You only need to watch a film from the 1980s that takes place in an office to know that there has been a dramatic shift in our workplace environments. Watching such a film, 1 one will likely notice that many cubicles (still a workplace staple) have unwieldy computers and an equally unwieldy office phone. 2 Looking even more closely and you might notice that computer screens provided little more than a blinking cursor and static rows of information. Within that cubicle the only form of escape was to retreat within one’s head. Today, daydreaming—whether in a cubicle or elsewhere—doesn’t even seem possible: at every moment we are tempted by the web. And nowhere is that tug more omnipresent than in an office cubicle.
Many 3 wonder, with online access readily available, how anybody even gets any work done in the first place. They would indeed be shocked to learn that having access to the Internet might actually result in heightened productivity. One should not, however, rush to the conclusion that unrestrained use of the Internet, at work no less, is compatible with any level of productivity. 4 When workers use ten minutes or so of web surfing as an incentive to complete a task. Their productivity is greater than had they not had any access to the Internet. But they have to alternate every few hours.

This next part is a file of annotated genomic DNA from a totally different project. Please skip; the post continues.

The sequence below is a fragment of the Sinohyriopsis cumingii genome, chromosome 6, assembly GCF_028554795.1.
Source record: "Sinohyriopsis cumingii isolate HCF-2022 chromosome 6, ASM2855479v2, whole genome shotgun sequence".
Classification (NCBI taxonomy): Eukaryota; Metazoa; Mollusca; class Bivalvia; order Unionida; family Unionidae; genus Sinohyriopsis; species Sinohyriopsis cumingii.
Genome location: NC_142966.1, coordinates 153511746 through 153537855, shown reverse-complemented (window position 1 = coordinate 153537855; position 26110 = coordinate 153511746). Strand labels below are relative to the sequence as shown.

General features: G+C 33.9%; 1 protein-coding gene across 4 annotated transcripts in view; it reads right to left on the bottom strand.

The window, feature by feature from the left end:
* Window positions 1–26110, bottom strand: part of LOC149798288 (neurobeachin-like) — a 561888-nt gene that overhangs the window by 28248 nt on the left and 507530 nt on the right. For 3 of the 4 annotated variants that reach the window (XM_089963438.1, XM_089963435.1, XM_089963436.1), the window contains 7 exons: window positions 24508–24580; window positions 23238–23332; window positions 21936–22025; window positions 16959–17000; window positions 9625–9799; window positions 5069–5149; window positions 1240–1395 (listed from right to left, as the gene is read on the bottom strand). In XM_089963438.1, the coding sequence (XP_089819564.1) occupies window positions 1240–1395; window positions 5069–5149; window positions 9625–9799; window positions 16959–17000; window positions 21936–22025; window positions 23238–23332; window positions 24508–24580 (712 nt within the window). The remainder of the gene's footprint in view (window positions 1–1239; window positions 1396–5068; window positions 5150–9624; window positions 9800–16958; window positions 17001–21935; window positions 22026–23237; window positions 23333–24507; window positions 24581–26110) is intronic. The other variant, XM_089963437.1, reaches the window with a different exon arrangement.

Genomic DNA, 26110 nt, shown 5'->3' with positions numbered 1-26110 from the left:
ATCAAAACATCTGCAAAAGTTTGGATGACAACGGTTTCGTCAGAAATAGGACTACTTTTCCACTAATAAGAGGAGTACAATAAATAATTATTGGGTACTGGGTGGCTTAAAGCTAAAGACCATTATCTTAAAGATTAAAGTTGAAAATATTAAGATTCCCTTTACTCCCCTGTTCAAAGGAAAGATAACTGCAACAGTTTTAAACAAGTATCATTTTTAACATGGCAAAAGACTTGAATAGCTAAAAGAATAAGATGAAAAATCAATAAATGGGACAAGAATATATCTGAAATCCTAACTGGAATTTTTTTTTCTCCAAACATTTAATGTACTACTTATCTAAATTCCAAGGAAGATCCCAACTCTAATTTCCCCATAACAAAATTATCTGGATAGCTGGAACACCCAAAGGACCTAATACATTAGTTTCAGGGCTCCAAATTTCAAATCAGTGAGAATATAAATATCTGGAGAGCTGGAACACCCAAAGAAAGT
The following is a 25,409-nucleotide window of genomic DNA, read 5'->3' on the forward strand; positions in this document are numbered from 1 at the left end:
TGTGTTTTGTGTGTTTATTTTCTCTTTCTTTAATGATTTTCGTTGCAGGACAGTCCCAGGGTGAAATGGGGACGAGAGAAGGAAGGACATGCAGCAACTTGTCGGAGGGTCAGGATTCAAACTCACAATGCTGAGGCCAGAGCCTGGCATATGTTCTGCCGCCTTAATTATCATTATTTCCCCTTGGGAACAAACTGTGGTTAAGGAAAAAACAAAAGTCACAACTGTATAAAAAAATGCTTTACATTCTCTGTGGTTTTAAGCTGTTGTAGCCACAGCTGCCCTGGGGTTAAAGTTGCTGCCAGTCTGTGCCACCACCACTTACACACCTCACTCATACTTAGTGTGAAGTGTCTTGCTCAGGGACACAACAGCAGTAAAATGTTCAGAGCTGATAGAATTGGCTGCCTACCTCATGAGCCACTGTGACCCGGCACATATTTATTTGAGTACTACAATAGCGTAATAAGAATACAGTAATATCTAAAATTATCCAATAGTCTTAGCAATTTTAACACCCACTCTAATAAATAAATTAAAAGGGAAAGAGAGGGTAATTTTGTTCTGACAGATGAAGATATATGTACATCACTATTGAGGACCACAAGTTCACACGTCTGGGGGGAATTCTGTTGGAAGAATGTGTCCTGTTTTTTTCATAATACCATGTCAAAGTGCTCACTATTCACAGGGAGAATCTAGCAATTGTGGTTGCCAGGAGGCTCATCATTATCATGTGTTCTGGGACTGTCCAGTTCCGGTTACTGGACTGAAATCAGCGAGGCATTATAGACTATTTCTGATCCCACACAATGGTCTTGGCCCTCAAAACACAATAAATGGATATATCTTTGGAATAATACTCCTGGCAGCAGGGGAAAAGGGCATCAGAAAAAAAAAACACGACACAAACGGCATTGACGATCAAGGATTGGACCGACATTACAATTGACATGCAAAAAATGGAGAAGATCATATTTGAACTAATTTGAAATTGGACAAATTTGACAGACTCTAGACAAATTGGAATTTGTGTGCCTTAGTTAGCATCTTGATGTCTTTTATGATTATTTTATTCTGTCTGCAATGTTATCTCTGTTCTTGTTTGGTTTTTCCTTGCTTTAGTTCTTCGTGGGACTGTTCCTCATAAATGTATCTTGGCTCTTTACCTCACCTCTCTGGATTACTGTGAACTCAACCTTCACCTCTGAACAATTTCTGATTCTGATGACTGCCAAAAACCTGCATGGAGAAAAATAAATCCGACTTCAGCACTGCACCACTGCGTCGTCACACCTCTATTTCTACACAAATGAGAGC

This phenomenon is not merely 5 what people are saying: the results have been replicated in several experiments. The common setup is researchers will divide subjects into two groups, one of which is allowed to use the Internet after finishing the task, the other of which must finish the task until completion. Yet another common setup allows subjects unfettered use of the Internet when trying to complete the task. Not surprisingly this last group 6 acted 7 the worst on tests of productivity. 8 Not so surprisingly the group that used 10 minutes of web access as an incentive tended not only to finish the task sooner than the group without any web access but also 9 to work with more vigor when their Internet time was up.
Managers should, 10 nevertheless, be careful not to prohibit web surfing amongst office workers. A far better policy is regulation. Though this will not be easy to enforce, managers should inform workers about the findings of these studies and together develop a schedule allowing for little breaths of fresh Internet air every few hours.